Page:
The law establishes special measures in all matters relating to IP rights. In this sense, rights holders can request preliminary measures before the court, including:
- immediate cessation of the allegedly infringing acts;
- seizure of allegedly infringing products and the materials and means used to produce and exploit them, including containers, packaging, labels, printed matter and advertising;
- a ban on advertising or promoting the products; and
- withholding by a credit institution or third party of property, moneys or valuables arising from the sale or marketing of counterfeit products.
As the criminal penalties provided under the trademark laws are not as high as may be expected, it is not possible to file a civil action seeking remedies and indemnifications in the context of a criminal procedure. The rights holder can file a civil action, but must do so before a civil court.
Nevertheless, in general, this kind of investigation culminates in an alternative dispute resolution measure, a reparatory agreement between the rights holder and the infringer or temporary suspension of the procedure between the General Prosecutor’s Office and the infringer. In this scenario, a rights holder can request economic compensation, especially in the case of a reparatory agreement.
In the context of an IP rights infringement (generally trademarks), rights holders can bring a civil action seeking:
- cessation of the infringing acts;
- compensation for damages;
- adoption of the necessary measures to prevent the continuance of the offence; and
- publication of the court decision in a newspaper to be chosen by the plaintiff.
The same preliminary measures relating to criminal enforcement are available in the context of a civil action.
For cases of trademark infringement, damages will be determined by the plaintiff’s election, per general liability rules stated in the Civil Code or one of the following grounds:
- the profits that the rights holder lost as a consequence of the infringement;
- the profits that the infringer earned as a consequence of the infringement; or
- the price that the infringer would have paid to the rights holder for a licence to use the infringed trademark, taking into account the commercial value of the infringed right and contractual licences that have already been granted.
Further, the Industrial Property Law provides an exemption from civil liability for parties that have marketed infringing goods, unless such parties have manufactured, produced or marketed the products in full knowledge that they were committing an infringement.
Moreover, in these cases the civil judge can order the infringer to disclose information about persons who have participated in the production or preparation of the goods or the procedures involved in the infringement.
The presence of counterfeit goods in the e-commerce sector is growing year by year and Chile is no exception to this trend. There are no special rules regarding unauthorised internet commerce in Chile, but the infringements provided for under the law also apply to illicit acts committed in cyberspace.
Certain Latin-American e-commerce companies offer administrative notice and takedown procedures (eg, mercadolibre.com), with special programmes.
Chilean IP law does not regulate internet security, but does include provisions regarding internet service providers. However, the government has launched a proposal for a national cybersecurity policy, with several actions that must be taken between 2016 and 2022.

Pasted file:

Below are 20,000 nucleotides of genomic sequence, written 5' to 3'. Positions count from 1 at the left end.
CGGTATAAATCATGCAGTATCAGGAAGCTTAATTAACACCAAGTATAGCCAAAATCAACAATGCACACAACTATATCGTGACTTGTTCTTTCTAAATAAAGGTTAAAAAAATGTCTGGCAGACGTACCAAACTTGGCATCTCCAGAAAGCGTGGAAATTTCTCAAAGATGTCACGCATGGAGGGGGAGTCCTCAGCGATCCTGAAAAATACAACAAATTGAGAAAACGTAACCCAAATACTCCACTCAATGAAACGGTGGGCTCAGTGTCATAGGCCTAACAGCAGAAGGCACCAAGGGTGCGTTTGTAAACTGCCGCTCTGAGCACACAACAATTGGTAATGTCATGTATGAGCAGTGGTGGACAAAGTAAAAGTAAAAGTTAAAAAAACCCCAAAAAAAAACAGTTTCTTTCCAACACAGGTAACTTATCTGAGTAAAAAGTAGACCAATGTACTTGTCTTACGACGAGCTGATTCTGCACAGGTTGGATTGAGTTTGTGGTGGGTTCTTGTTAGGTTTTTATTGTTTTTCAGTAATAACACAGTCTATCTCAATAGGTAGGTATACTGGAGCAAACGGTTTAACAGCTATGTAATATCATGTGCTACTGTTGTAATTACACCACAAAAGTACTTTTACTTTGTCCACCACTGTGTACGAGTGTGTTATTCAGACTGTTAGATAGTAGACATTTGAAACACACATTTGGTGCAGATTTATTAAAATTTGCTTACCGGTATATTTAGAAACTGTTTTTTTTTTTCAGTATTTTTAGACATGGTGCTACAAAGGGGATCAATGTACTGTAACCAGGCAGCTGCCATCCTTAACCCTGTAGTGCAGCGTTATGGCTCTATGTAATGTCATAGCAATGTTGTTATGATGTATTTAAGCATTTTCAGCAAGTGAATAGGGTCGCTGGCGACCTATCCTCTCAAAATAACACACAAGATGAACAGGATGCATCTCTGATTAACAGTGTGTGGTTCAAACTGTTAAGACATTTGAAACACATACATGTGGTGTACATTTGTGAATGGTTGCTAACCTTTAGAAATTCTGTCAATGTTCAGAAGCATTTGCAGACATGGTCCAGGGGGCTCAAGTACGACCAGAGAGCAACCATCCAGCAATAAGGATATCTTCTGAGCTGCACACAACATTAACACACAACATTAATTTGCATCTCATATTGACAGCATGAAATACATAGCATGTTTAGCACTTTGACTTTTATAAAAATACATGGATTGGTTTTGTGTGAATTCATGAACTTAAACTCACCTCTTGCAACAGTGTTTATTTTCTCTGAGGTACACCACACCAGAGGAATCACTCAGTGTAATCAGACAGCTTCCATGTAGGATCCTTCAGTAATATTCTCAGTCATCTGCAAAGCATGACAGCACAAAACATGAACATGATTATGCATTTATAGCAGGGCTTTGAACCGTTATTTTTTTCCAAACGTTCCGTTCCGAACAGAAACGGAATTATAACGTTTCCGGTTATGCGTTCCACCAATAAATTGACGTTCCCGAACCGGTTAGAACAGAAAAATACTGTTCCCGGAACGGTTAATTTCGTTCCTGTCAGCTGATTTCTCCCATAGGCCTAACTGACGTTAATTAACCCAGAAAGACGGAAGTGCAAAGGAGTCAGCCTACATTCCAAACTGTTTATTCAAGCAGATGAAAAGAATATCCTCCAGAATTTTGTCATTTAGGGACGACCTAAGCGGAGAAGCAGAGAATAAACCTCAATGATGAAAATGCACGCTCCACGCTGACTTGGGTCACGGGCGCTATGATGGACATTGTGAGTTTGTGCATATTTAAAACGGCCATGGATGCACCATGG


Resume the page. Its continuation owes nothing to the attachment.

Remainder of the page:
Online investigation strategies
It is advisable to investigate potential counterfeit cases online. Counterfeiters commonly use local and regional websites to offer their products; thus, such websites are useful tools to gather information about infringing products and identify infringers.
Use of local counsel and investigators
The presence of local counsel is critical to enforce IP rights on the ground, considering the short timeframe for border measures, the necessary coordination with Customs, the police and the Prosecutor’s Office, and the volume of counterfeit goods entering the country.
Depending on the case, it may be advisable to hire private investigators to identify substantive quantities of counterfeit goods and the locations where they are sold. This information will increase the likelihood of success in potential raids and criminal or civil procedures.
Control of contractual relationship with third parties
It is very important to verify the obligations of licensees in the context of enforcement procedures. The protection of the relevant trademark is crucial to grow in the local market.
Effective use of technology
It is increasingly necessary to incorporate technology into the investigation and verification process. Depending on the product, technology may emerge as a crucial tool to identify counterfeit goods.
Moreover, infringers are increasingly offering their products through social media, e-commerce websites and blogs, among others, so IP rights protection and defence must cover these scenarios.
Cooperation with national anti-counterfeiting agencies
In Chile, the Crime Investigation Brigade of Intellectual Property, established in 2008, has conducted the most important investigations in this specific field. It works in coordination with the Cybercrime Special Unit.
It is advisable to establish permanent coordination and record the most relevant trademarks with Customs. Registration allows Customs to have knowledge of a more targeted range of trademarks that can fall victim to counterfeiting, together with immediate information regarding rights holders’ representatives.
Finally, it is advisable to coordinate training sessions with the authorities (Customs and the police), to inform them of the differences between genuine and counterfeit products, while sharing the insights learned from successful cases.
This article first appeared in World Trademark Review. For further information please visit www.worldtrademarkreview.com.